Royce Da 5’9 – “Book Of Ryan” (Heaven Studios / eOneMusic) – Intensely personal and brilliantly executed, Detroit wordsmith Royce’s seventh album ran the full gamut of emotions, presenting the listener with a sonic photo album which captured poignant moments in the emcee’s family history, both past and present. Displaying a no-holds-barred honesty in his writing, Royce’s ability to tackle difficult subjects here such as addiction, domestic abuse and suicide, without coming across as overly judgemental or preachy, was a testament to his level of dedication to his craft. “Book Of Ryan” was an album that was shocking, humourous, tragic and inspiring in equal measures.
Children Of Zeus – “Travel Light” (First Word Records) – Arguably the best blend of Hip-Hop and soul since Mary J. Blige enquired about the 411 back in 1992, Manchester duo Konny Kon and Tyler Daley proved that hard work does pay off when, after years of building a cult fanbase for their unique brand of UK street music, the pair finally gained the wider recognition they’ve deserved for so long with the release of this brilliant debut album. An organic mix of sonic influences both past and present, “Travel Light” proudly took its place next to defining works by the likes of Loose Ends, Soul II Soul and London Posse as a truly individual example of quality British music.
Micall Parknsun & Mr Thing – “Finish What We Started” (Village Live Records) – Genuine creative chemistry is something that’s hard to come by in any artistic partnership. Thankfully, that wasn’t a problem UK duo Micall Parknsun and Mr Thing had to worry about, with their brilliant album “Finish What We Started” pulsating from beginning to end with an energy that could only be achieved when people share the same drive, focus and passion for what they do. An album with real replay value, “Finish What We Started” was the sound of both Parknsun and Thing at the top of their game, mixing old-school values with now-school skills.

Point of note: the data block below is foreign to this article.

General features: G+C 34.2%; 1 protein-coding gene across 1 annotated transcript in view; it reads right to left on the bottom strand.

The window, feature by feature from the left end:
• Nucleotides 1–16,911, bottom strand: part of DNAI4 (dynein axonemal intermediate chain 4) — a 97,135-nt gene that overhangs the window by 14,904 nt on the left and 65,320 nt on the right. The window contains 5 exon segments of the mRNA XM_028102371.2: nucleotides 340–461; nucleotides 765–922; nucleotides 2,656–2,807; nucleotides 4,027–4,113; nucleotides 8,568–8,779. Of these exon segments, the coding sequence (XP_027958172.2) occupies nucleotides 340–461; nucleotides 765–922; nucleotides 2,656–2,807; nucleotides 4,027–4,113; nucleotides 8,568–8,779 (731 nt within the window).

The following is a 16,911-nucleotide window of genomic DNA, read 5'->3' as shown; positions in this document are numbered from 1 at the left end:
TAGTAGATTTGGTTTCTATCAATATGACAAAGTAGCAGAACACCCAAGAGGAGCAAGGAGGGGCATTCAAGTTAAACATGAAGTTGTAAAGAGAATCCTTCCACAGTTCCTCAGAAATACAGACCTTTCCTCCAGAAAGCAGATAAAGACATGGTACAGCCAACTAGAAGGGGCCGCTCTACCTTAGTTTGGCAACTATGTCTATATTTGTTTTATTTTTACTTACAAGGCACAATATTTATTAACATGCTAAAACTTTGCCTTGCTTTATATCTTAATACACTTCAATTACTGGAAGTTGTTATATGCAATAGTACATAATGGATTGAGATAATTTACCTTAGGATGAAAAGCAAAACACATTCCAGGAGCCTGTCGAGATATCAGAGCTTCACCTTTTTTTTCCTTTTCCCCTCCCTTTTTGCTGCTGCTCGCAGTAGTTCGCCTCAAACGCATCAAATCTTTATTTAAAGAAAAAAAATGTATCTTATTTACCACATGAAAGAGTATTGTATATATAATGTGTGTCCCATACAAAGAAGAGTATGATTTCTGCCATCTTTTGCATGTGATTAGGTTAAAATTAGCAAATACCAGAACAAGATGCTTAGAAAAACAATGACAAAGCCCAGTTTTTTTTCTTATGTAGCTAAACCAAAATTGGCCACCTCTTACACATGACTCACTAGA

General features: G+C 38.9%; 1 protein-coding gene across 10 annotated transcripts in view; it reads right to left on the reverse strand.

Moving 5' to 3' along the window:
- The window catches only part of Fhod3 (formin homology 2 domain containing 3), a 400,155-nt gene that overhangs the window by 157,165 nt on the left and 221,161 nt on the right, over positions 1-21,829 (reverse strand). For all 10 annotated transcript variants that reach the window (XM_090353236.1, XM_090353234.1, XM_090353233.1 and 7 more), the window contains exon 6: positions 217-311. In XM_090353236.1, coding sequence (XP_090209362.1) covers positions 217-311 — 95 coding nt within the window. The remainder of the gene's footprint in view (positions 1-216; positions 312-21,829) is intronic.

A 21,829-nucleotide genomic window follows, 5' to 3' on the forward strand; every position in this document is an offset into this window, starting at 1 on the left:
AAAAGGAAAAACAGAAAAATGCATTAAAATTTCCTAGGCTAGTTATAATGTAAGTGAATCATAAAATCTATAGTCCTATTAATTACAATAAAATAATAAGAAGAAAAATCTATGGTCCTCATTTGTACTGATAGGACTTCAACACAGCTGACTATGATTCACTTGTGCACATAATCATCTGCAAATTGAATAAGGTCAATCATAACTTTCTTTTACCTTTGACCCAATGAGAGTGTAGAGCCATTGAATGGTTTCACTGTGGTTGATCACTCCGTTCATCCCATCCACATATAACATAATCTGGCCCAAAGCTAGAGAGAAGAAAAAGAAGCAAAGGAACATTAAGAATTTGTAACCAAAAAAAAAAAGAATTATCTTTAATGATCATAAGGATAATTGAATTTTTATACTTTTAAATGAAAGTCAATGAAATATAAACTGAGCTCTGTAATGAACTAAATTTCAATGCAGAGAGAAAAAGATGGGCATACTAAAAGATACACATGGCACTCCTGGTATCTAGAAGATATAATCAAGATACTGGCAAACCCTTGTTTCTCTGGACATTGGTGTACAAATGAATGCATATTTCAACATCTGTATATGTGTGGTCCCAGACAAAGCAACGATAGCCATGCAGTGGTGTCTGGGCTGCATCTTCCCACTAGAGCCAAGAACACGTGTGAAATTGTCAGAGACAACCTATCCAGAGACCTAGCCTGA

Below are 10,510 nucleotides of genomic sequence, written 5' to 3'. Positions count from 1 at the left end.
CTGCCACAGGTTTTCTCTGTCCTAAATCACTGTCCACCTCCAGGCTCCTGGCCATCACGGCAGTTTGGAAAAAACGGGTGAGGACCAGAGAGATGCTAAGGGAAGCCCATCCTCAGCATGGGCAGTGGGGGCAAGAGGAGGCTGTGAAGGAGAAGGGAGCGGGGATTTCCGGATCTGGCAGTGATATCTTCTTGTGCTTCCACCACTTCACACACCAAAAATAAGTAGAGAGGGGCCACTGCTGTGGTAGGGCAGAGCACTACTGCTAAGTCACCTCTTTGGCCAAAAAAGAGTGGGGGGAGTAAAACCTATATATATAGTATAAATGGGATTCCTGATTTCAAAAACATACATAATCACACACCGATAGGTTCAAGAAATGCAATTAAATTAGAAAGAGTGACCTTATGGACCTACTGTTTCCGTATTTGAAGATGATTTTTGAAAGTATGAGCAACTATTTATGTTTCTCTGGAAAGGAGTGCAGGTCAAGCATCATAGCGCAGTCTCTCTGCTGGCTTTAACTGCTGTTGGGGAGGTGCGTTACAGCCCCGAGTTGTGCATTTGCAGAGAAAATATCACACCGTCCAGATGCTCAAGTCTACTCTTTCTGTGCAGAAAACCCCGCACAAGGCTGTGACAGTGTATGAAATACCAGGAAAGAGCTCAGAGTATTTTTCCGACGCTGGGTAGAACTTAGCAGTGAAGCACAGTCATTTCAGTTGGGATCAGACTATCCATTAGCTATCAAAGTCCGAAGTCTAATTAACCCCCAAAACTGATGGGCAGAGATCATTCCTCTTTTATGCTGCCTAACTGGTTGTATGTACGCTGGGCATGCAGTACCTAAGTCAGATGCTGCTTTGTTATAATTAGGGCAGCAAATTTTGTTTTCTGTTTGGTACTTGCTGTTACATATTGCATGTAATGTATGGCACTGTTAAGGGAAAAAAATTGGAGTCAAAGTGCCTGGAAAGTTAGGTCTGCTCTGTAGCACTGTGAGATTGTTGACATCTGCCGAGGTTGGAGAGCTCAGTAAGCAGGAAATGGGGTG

Superbad Solace – “Sol Controller” (SuperbadSolace.BandCamp.Com) – Teaming up with frequent collaborator Mono En Stereo (pka El RTNC), Timeless Truth member Superbad Solace went for dolo on this quality EP, reppin’ for the borough of Queens in no uncertain terms, weaving fly NY wordplay around melodic, sample-based soundscapes with impressive results.
Planet Asia – “The Golden Buddha” (Brick Records) – A key figure in the West Coast indie scene of the mid-to-late 90s, an increase in output over recent years has further proven Planet Asia to be one of the most consistent artists in the game. Produced entirely by San Francisco’s izznyce, “The Golden Buddha” was packed with quality beats and pyramid-precise verses, with PA flowing like the Nile with authority and apparent effortlessness.
The Mouse Outfit – “Jagged Tooth Crook” (TheMouseOutfit.BandCamp.Com) – Having further refined their live, organic sound on each of the group’s full-length releases, this third album from Manchester-based collective The Mouse Outfit was arguably the crew’s most musically sophisticated effort to date. Largely based around mellow, jazzy production laced with tinges of reggae and soul, “Jagged Tooth Crook” found the likes of Dubbul O, Black Josh and Ellis Meade dropping life-affirming lines and spontaneous styles throughout this mammoth seventeen-track project.